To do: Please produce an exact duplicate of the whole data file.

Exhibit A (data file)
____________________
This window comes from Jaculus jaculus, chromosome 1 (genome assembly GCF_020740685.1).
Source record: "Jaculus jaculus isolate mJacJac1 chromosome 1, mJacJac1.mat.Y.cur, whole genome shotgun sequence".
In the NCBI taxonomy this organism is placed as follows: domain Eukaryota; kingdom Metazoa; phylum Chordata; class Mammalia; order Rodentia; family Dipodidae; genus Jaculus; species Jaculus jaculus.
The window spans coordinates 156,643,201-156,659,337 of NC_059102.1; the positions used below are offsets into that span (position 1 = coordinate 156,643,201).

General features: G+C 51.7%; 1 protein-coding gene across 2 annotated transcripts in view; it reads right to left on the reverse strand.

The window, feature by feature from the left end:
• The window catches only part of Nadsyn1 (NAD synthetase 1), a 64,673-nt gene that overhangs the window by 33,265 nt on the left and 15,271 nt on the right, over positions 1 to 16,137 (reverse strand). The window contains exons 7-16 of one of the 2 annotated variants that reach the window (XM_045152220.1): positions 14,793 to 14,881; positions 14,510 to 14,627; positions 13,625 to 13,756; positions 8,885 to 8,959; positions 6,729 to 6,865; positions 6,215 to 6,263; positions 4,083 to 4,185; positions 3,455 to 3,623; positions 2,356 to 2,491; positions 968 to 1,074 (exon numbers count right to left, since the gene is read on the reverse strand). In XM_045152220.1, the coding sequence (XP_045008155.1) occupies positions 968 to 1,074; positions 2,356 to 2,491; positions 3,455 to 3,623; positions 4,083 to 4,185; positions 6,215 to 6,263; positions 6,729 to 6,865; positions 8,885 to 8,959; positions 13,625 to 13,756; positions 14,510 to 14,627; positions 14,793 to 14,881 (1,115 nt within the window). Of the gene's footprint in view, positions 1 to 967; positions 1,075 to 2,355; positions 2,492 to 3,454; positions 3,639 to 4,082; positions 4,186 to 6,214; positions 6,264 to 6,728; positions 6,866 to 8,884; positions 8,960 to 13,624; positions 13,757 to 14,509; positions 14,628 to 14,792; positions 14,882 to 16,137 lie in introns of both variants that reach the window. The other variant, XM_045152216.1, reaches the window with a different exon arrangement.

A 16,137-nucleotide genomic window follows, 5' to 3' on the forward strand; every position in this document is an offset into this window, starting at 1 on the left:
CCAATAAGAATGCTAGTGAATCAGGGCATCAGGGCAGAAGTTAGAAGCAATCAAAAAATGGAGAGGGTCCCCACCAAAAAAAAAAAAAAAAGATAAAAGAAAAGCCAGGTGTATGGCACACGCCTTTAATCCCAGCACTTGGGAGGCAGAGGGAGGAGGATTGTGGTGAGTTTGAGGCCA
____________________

This window comes from Jaculus jaculus, chromosome 1 (genome assembly GCF_020740685.1).
Source record: "Jaculus jaculus isolate mJacJac1 chromosome 1, mJacJac1.mat.Y.cur, whole genome shotgun sequence".
In the NCBI taxonomy this organism is placed as follows: domain Eukaryota; kingdom Metazoa; phylum Chordata; class Mammalia; order Rodentia; family Dipodidae; genus Jaculus; species Jaculus jaculus.
The window spans coordinates 156,643,201-156,659,337 of NC_059102.1; the positions used below are offsets into that span (position 1 = coordinate 156,643,201).

General features: G+C 51.7%; 1 protein-coding gene across 2 annotated transcripts in view; it reads right to left on the reverse strand.

The window, feature by feature from the left end:
• The window catches only part of Nadsyn1 (NAD synthetase 1), a 64,673-nt gene that overhangs the window by 33,265 nt on the left and 15,271 nt on the right, over positions 1 to 16,137 (reverse strand). The window contains exons 7-16 of one of the 2 annotated variants that reach the window (XM_045152220.1): positions 14,793 to 14,881; positions 14,510 to 14,627; positions 13,625 to 13,756; positions 8,885 to 8,959; positions 6,729 to 6,865; positions 6,215 to 6,263; positions 4,083 to 4,185; positions 3,455 to 3,623; positions 2,356 to 2,491; positions 968 to 1,074 (exon numbers count right to left, since the gene is read on the reverse strand). In XM_045152220.1, the coding sequence (XP_045008155.1) occupies positions 968 to 1,074; positions 2,356 to 2,491; positions 3,455 to 3,623; positions 4,083 to 4,185; positions 6,215 to 6,263; positions 6,729 to 6,865; positions 8,885 to 8,959; positions 13,625 to 13,756; positions 14,510 to 14,627; positions 14,793 to 14,881 (1,115 nt within the window). Of the gene's footprint in view, positions 1 to 967; positions 1,075 to 2,355; positions 2,492 to 3,454; positions 3,639 to 4,082; positions 4,186 to 6,214; positions 6,264 to 6,728; positions 6,866 to 8,884; positions 8,960 to 13,624; positions 13,757 to 14,509; positions 14,628 to 14,792; positions 14,882 to 16,137 lie in introns of both variants that reach the window. The other variant, XM_045152216.1, reaches the window with a different exon arrangement.

A 16,137-nucleotide genomic window follows, 5' to 3' on the forward strand; every position in this document is an offset into this window, starting at 1 on the left:
CCAATAAGAATGCTAGTGAATCAGGGCATCAGGGCAGAAGTTAGAAGCAATCAAAAAATGGAGAGGGTCCCCACCAAAAAAAAAAAAAAAAGATAAAAGAAAAGCCAGGTGTATGGCACACGCCTTTAATCCCAGCACTTGGGAGGCAGAGGGAGGAGGATTGTGGTGAGTTTGAGGCCA